In light of recent events, Gadgets gathered the public’s opinion on the safety living conditions of our country. While just under 300 people held that Malta is still a safe country to live in, over 500 people think otherwise. Many even passed remarks on Malta not being as safe as it used to be, and statistically, gender-based violence has increased over the course of the pandemic.
No, it’s not just in our heads
It wasn’t just the clicked reactions to the post that passed the message loud and clear that Malta’s no longer the safe haven it once was. Plenty of people commented, expressing their sadness at how quickly the island has changed. “Malta’s not safe and it’s getting worse as time goes on. I’m worried about the era my kids are growing up in,” one woman commented. One man even felt the need to say “Being a man walking at night or early morning is already frightening, let alone being a woman!”
Needless to say, there were plenty who said that we don’t realise how good we have when compared to other countries, but while that might be true, success is not determined by comparing ourselves to others; it’s by seeing how far we’ve come, or how far we’ve strayed from the righteous path. And judging by the statistics, we’re pretty damn far.
The stats back it up
According to the National Statistics Office (NSO), the use of Domestic Violence services significantly increased by 41.2% in 2019 (in comparison to 2016), and amounted to not hundreds, but thousands of cases. For some, their first response is to attribute it to an increase of foreigners in the country, but the truth is that 85% of those cases involved Maltese nationals and, as per the NSO: ‘the absolute majority of cases involved male perpetrators’.
And while the internet provides another platform for people to make use of online resources and services, UNICEF revealed that over the last two years, there has been a considerable spike in online sexual exploitation and child abuse, as well as non-consensual sharing of photos designed to threaten, humiliate, or control females.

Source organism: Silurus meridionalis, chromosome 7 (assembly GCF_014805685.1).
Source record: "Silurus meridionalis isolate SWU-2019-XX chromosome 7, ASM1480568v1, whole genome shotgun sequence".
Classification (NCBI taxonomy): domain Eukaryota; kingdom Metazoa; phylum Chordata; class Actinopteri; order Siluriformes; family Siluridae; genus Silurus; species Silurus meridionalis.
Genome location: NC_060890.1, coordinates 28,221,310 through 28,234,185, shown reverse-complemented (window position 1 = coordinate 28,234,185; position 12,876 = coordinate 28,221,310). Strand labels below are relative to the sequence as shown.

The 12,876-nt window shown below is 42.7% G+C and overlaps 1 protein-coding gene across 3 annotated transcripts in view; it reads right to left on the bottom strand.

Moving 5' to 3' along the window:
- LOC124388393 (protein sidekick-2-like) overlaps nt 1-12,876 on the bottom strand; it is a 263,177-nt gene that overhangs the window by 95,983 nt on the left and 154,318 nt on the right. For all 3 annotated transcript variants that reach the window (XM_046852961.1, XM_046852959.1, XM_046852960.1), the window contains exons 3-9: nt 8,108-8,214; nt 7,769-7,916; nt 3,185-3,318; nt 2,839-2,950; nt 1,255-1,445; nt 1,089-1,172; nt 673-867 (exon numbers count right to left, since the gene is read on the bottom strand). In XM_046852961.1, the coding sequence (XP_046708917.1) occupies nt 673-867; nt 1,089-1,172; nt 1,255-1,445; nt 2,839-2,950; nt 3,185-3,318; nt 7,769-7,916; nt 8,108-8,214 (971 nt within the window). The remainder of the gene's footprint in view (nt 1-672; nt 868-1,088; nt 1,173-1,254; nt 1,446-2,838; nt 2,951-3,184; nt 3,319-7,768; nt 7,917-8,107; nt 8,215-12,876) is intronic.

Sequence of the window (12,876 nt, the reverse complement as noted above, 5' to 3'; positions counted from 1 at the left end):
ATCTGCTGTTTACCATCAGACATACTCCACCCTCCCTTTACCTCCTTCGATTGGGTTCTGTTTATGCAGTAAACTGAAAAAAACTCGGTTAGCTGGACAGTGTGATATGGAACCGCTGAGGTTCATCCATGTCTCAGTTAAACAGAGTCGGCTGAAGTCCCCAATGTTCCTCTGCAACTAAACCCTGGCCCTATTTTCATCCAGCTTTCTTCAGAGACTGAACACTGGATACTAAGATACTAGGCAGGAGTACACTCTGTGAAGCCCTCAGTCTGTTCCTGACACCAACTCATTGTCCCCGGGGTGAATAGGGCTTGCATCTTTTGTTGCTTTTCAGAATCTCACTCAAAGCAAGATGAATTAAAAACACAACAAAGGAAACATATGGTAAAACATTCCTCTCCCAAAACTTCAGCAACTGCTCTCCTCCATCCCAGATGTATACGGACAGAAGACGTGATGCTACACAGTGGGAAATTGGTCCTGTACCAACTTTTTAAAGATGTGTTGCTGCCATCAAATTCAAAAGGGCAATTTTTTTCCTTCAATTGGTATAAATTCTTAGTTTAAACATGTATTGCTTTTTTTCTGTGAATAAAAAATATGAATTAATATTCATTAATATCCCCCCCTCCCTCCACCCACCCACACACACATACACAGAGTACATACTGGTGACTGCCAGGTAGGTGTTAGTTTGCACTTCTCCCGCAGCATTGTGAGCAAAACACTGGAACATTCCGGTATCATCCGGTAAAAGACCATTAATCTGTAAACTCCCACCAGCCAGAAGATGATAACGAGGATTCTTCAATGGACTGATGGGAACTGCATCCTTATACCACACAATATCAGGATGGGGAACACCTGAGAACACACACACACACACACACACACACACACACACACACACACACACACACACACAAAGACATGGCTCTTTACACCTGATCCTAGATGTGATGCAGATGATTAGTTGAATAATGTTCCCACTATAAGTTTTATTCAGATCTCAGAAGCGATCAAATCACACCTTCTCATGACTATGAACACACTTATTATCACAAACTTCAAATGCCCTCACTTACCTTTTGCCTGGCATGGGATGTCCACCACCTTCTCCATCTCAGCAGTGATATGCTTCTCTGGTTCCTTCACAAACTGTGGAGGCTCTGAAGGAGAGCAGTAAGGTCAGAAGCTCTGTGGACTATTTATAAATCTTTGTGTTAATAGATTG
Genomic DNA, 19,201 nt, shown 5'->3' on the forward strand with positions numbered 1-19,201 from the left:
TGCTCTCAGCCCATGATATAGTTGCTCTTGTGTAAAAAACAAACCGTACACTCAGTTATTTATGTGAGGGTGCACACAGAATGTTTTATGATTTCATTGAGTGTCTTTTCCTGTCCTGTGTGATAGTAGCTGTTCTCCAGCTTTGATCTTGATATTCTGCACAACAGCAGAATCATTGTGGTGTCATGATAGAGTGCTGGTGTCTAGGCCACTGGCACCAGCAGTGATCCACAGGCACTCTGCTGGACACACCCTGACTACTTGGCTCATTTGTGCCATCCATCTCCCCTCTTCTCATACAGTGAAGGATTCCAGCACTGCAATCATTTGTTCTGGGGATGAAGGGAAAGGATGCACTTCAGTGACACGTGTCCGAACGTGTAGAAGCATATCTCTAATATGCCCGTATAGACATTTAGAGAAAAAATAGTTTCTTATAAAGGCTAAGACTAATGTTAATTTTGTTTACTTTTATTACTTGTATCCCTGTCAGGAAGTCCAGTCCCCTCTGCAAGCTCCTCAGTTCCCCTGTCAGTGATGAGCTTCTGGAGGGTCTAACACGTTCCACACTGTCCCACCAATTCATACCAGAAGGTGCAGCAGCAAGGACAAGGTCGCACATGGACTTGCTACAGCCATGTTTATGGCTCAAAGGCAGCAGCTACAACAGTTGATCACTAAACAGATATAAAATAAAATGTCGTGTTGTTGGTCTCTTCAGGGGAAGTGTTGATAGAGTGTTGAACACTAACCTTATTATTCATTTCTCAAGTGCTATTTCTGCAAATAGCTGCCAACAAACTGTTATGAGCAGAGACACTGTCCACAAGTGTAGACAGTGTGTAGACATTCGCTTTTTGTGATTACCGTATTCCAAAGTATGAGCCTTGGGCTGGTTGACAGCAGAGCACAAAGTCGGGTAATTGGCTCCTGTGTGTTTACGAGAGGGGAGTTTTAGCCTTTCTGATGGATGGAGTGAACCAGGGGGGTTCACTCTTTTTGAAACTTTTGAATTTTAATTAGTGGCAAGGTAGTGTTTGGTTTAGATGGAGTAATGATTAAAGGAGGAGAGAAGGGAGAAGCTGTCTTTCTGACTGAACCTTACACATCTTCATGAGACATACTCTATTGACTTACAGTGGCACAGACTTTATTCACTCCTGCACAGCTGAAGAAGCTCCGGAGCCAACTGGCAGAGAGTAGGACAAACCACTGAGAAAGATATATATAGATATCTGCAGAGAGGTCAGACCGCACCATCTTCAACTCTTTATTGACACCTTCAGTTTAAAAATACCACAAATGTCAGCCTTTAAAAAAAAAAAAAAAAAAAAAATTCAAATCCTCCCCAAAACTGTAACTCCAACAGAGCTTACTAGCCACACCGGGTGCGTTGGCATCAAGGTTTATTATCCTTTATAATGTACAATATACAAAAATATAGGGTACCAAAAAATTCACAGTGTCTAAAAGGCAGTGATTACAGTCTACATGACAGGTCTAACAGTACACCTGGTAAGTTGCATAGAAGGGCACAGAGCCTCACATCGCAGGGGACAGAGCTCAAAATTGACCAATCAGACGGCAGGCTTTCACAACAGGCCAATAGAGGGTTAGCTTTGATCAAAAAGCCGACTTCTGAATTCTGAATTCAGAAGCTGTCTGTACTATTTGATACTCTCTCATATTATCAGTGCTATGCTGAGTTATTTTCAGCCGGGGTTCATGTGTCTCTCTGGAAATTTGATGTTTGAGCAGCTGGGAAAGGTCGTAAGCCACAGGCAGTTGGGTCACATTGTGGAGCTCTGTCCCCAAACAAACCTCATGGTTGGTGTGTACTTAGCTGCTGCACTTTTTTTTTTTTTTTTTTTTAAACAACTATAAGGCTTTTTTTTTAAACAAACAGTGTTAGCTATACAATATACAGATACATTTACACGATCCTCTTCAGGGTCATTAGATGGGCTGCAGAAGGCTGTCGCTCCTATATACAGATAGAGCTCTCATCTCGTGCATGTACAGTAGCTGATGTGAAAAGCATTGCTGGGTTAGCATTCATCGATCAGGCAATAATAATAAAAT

As the pandemic boomed and lockdowns and quarantine became the new norm, calls to violence helplines increased, and more females across the globe disappeared. Undeniably, sexual harassment and gender-based violence have continued to persist both publicly and virtually. However, some females have had limited contact with the rightful networks, such as the police, as the latter had to shift their focus onto the pandemic response.
Here’s how tech can actually help
With technology’s target for life improvement, it has become a valuable tool to help assist and address gender-based violence (which refers to any form of domestic violence, sexual assault, and harassment). But if technology wants to help address gender-based violence, it must prioritise the safety and privacy of survivors, as well as provide inclusive solutions.
Safe YOU, for instance, is an Armenian app that doesn’t require any internet or data but enables users to seek help in emergency situations with a touch of a button that alerts pre-set personal contacts and the police through geolocation.
There’s also Safetipin, an app that utilises users’ real-time data to provide public safety information and help them find a safe route back home. Its data is even being used to guide the development of public spaces. In Delhi, the app’s data urged the government to address areas with poor safety scores by installing 5,000 streetlights and improving police patrols.
Mobile apps like VictimsVoice also enable survivors to record any occurrences of abuse through a safe, secure, and legally admissible means. Meanwhile, UNICEF has internationally implemented keyword recognition of high-risk words and phrases: meaning that words like ‘rape’, ‘abuse’, or ‘fear’ are programmed to trigger a stream of gender-based violence and psychosocial support information for anyone in the digital world.
There are also a handful of innovations that you can find on Amazon designed to safeguard women and support survivors at home. The SAFER Smart Pendant, for instance, has a safety device with a GPS function that alerts your designated contacts and the police with two simple clicks.
And if you’re looking to design a technological intervention yourself, it must prioritise the rights, needs, and wishes of survivors. Such innovations must also address more factors that contribute to violence against women. Namely, these digital platforms should go beyond tackling one-time emergency solutions and look towards more preventative approaches.
Do you think technology could play a considerable role in tackling domestic violence and gender-based violence?